Adding to the pressure on our constitutional framework and the rule of law, Jacob Zuma is now on medical parole, a cynical act by the National Commissioner of Correctional Services, Arthur Fraser, whose contract ends soon. Fraser was moved to Correctional Services, presumably because it was a ‘softer’ position than his previous one in state security?
He is anything but a dispassionate player in this saga. He is the former Director-General of the State Security Agency and the Zondo Commission has heard that Fraser was involved in marshalling a private intelligence army on Zuma’s behalf. It was also Fraser who was alleged to have given the so-called ‘spy tapes’ to Zuma which contained details of how his arms deal corruption prosecution by the National Prosecuting Authority may have been politically tainted.
The irony, of course, is that the previous commissioner, Tom Moyane went on to head SARS with disastrous consequences. This is what happens when presidents and political parties play musical chairs with positions of import. It eventually comes back to bite.
The most obvious question would be what were Fraser’s reasons for rescinding the order of the Medical Parole Advisory Board who had earlier denied Zuma parole and declared that he was in a stable condition? Fraser has been quite brazenly prepared to defend his decision to over-rule the Parole Board and has granted media interviews stating that there were no legal or procedural flaws in his decision.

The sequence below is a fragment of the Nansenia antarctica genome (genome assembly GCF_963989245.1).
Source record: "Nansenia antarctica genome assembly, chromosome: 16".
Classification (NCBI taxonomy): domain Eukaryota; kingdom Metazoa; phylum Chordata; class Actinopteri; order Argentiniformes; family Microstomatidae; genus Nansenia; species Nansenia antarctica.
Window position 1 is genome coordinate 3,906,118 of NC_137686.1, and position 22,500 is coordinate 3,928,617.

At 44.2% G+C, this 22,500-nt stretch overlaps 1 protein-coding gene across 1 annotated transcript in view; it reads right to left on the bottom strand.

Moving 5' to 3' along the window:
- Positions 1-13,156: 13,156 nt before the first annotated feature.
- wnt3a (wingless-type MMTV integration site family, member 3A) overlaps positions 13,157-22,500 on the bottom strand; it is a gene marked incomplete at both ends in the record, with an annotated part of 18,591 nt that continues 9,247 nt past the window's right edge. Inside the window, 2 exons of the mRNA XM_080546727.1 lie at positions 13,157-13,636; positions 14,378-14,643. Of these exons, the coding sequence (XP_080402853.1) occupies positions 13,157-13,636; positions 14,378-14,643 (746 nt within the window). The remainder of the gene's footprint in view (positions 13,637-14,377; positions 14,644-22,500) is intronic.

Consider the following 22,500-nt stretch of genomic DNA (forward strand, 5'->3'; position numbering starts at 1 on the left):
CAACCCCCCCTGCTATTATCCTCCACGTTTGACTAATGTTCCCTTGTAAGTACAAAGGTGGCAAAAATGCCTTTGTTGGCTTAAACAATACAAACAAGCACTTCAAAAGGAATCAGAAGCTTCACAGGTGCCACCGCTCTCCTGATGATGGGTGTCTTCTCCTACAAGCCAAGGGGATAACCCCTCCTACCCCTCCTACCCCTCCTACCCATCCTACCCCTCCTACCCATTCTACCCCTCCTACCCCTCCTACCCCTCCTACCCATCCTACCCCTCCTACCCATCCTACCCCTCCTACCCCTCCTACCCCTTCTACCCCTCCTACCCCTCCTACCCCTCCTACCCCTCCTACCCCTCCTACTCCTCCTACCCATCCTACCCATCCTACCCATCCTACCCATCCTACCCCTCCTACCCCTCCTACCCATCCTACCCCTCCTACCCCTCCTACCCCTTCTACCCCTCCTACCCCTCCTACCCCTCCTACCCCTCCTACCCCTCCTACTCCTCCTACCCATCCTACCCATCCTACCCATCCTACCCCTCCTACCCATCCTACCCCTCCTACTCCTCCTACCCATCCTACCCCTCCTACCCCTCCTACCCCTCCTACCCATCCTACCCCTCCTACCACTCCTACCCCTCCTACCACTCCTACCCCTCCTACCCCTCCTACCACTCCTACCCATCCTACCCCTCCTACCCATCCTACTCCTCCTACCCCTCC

This decision will be taken on review - and rightly so because the public has the right to know and understand whether the decision to release Zuma on medical parole was legally rational or not?
Yet, one wonders how much more strain our legal system can endure, being consistently placed in the arena where our democratic institutions fail us and where those who are in positions of power often act with impunity
If one were being equally cynical and uncharitable, one would say that it appears that Fraser was part of the stitch-up to ensure that Zuma does not serve his prison sentence.
For his part, President Ramaphosa welcomed Zuma’s medical parole and wished him well. That seemed just a little obsequious when South Africans may be justified in thinking that if one ensures enough violence and mayhem, eventually one’s political friends will find a way out of the sticky legal situation.